The Knife

After what seemed like millions of long days, hours spent at the helm of a ship with a broken rudder he called a job he finally closed the door of his apartment behind him. He slipped his boots off by the door and dropped his bag in its usual place: on the floor leaning up against the wall. He stopped and leaned with it for a moment and rubbed the aching muscles in his neck and wondered how much more he could take before he walked out. How long before the monotony got to him and the customers became belligerent enough that he just gave up, threw his keyboard and walked out the door never to be seen again.

He thought these same thoughts every night, as if it was part of his circadian rhythm and he hated it. He prayed for contentment.

Then it hit him, as it always did, that he was alone again. The people around him as well as his work kept him from realizing this fact and so he remained imbued with that feeling until he looked up from his reverie and saw the emptiness of his studio apartment. Sure, there was stuff there but stuff, he realized, only kept him so distracted. Eventually his mind would wander to places and things, not always bad until they collided with the force of a fist into a brick wall with the memories he was trying so hard to forget. Or, at least, assign them a state of analgesia so his heart wouldn’t sink like an anchor in still waters every time they surfaced.

Sweet anodyne.

“You’re only as strong as you are when you are alone and in the dark,” he told himself as he turned on the TV and sat on his bed. He knew he needed sleep if he was to survive another hellacious day at the hands of his employer and its clientele. Though it used to be a problem for him to fall asleep after it all went down, his body and brain eventually fell back into the pattern of somewhat regular rest. He liked sleep because it often offered him a reprieve from the thoughts that still haunted him and the memories of her as she was; the good times, the sweet saccharine drops that dripped into his mind, now turned bitter as saltwater. Some nights it was his only reprieve and he was thankful for the peace.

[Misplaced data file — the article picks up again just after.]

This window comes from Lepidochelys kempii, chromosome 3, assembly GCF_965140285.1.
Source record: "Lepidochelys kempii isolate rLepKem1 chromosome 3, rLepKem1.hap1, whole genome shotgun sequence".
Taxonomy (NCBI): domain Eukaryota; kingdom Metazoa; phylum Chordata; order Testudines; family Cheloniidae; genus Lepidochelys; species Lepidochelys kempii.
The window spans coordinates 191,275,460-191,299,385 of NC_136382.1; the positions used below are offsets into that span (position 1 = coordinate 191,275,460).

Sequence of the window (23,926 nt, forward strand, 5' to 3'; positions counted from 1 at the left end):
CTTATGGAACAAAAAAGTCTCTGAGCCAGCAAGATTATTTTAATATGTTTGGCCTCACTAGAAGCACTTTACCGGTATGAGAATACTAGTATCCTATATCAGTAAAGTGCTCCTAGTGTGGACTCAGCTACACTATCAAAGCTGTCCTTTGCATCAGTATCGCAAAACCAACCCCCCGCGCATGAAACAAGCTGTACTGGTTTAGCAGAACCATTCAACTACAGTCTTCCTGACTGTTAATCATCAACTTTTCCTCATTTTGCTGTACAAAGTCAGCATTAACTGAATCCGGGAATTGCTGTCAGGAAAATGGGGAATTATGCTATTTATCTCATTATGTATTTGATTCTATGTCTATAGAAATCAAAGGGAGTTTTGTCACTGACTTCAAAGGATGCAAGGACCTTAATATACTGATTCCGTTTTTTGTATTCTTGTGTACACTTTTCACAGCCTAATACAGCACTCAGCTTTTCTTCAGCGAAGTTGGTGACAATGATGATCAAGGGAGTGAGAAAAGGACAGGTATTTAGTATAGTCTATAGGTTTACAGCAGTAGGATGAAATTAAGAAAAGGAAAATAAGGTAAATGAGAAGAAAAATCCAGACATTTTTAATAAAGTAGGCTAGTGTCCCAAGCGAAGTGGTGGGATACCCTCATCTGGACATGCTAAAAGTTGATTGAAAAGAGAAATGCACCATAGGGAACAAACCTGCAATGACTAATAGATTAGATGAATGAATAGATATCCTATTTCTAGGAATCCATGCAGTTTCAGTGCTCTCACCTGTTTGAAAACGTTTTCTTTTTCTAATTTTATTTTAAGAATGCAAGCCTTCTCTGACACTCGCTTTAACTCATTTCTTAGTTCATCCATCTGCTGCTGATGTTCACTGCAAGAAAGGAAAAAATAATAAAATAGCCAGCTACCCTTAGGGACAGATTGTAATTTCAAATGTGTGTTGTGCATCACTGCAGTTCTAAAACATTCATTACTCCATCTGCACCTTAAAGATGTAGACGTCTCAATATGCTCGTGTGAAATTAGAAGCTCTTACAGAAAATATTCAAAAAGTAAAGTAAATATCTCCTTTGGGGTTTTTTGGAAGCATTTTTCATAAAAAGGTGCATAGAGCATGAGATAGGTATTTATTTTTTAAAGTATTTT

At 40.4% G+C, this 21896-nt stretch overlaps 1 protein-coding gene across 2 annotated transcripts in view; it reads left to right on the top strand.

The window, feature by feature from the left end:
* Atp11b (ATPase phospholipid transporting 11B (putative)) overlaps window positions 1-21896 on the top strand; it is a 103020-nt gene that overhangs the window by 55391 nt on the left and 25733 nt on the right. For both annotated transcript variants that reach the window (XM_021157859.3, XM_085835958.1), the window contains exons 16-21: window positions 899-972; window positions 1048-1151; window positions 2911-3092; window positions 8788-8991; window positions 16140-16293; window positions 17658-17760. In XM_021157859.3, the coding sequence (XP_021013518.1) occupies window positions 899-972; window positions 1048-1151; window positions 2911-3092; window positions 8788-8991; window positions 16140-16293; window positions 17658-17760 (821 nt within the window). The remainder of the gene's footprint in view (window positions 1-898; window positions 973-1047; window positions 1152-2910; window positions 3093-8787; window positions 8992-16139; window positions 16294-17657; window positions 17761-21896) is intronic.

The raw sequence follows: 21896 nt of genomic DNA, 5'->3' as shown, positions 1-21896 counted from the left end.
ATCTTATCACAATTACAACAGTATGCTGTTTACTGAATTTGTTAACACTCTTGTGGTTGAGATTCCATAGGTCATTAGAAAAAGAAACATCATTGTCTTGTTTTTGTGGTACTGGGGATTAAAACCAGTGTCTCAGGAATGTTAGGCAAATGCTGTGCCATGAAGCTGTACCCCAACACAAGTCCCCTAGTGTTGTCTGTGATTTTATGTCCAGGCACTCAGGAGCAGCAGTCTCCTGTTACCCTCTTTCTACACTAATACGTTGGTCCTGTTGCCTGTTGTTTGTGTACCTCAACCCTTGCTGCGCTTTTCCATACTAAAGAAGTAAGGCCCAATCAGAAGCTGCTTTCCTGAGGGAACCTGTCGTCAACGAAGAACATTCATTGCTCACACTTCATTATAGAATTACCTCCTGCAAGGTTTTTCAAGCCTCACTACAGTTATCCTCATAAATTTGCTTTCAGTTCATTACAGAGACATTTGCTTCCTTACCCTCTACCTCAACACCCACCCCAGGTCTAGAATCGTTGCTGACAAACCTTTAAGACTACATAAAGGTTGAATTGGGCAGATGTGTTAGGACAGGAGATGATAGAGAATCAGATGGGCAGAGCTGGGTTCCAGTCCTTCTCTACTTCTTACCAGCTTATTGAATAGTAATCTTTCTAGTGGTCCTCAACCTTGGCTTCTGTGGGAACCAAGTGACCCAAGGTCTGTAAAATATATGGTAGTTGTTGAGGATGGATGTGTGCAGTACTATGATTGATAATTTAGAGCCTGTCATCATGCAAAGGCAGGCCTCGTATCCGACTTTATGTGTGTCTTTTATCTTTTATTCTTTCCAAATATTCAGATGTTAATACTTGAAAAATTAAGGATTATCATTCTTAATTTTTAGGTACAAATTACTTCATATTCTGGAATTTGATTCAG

He crawled into bed and laid there, waiting for his brain to shut him down for the evening. He closed his eyes and focused on his breathing, the rise and fall of his own chest and the force of inhaling and exhaling. As he fell into a steady rhythm of respiration he began to feel his mind wind down like a toy as the battery begins to drain. He could never tell when sleep was coming, so he just maintained his soft focus on his breath.

Everything was dark for a moment. Then his eyes were open and he was on his bed, laying on his side near the edge with his left hand resting up near his face. Everything seemed fuzzy and dark, disoriented and slightly out of focus. While he was trying to understand it all he felt a hand slide up to his side. Soft hands on his skin where his shirt had ridden up and revealed the pale space between his ribs and his hips. This was all too familiar and he knew whose hand he felt; he was reliving a memory. Their chastity was a beautiful thing to him but when the view panned up he could see her lying on the other side of the bed, smiling sleepily. He was no longer seeing through his own eyes but the eyes of what he realized then to be a dream.

He felt the knife stab him in the heart again but from behind, between the ribs.

Without a thought, he reached to his back and pulled it out. There was no physical pain and no blood on the knife. He turned back to her and she just smiled and gently waived but her hands were black and dripping with it in the darkness. He held the knife blade down and shifted glances back and forth from the knife to her.

She never stopped smiling and waiving, like a programmed automaton. This infuriated him for some reason and he brought the knife crashing down through the fabric of his subconscious creation with the intent of plunging it into her heart. The rage in his eyes didn’t affect her one bit in that moment–

His eyes opened wide and he sat up. He looked to his left where the bed was empty and laid back down. He took a deep breath and rolled to his side, heart throbbing for a moment as he tried to bring himself back to the present and to reality.

“I’m fine. I’m OK,” he told himself as he drifted back to sleep. He found himself, just as he drifted off to sleep, a little disappointed that he didn’t get to make that violent strike into her chest. Not because he wanted her dead but because he wanted to find out wether or not her heart was truly made of stone.

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